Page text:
When Good Morning America
correspondent Amy Robach participated in an on-air mammogram screening last month as part of the show's October Pink Initiative to help encourage viewers to get checked, she had no idea how important that scan would be.
"I was a little reluctant at first," the journalist told colleague Robin Roberts
Monday morning, speaking out for the first time since the diagnosis. "I'm 40, I'm the age and I've been putting it off."
After the initial on-air mammogram, doctors followed up with additional tests and last week they made the shocking discovery that Robach has breast cancer.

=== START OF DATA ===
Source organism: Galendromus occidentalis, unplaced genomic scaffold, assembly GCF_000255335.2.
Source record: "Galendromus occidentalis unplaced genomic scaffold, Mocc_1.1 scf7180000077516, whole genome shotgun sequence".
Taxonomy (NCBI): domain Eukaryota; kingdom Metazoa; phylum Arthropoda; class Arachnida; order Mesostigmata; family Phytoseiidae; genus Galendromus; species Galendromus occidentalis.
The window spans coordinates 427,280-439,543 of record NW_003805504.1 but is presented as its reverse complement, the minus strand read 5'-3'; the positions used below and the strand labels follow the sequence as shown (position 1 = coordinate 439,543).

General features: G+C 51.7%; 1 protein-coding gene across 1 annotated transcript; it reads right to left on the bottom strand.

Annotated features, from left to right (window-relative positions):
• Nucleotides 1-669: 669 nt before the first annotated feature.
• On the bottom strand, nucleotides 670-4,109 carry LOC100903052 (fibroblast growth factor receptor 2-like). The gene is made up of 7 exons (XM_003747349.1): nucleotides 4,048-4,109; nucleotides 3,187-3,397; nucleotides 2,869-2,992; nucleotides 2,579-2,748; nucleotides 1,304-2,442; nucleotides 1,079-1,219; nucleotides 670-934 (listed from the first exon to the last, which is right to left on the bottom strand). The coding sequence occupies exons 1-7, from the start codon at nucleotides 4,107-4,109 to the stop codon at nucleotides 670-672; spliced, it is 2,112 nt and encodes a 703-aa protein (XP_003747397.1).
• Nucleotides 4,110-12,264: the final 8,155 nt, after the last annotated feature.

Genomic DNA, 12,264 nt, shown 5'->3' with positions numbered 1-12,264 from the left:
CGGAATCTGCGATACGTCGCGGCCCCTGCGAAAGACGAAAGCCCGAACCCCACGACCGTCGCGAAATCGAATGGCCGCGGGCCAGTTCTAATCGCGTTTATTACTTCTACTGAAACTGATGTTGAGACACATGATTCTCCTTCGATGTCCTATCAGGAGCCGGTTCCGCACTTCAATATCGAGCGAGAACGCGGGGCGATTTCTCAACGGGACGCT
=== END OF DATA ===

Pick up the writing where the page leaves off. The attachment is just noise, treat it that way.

The news came as a shock to Robach, who says she has no family history of the disease. "It's still hard for me to say the words out loud. I have breast cancer."
Married to former Melrose Place
star Andrew Shue
, Robach has two daughters and three stepsons. "Telling my children was the toughest part," Robach, who was joined by Shue and other cast members on the couch while making the announcement, said. "But that's when you get strong, because you have to be strong for other people."
Robach says while she doesn't know the stage of her cancer or if it has spread, "I have decided to have a bilateral mastectomy."
"You're going to beat this," her colleagues said, as Roberts held Robach's hand.
"I'm so grateful that I got the mammogram that day. Robin's words still echo inside of me 'If I got the mammogram on-air and saved one life then it's all worth it' she had said. It never occurred to me that that life would be mine," Robach said.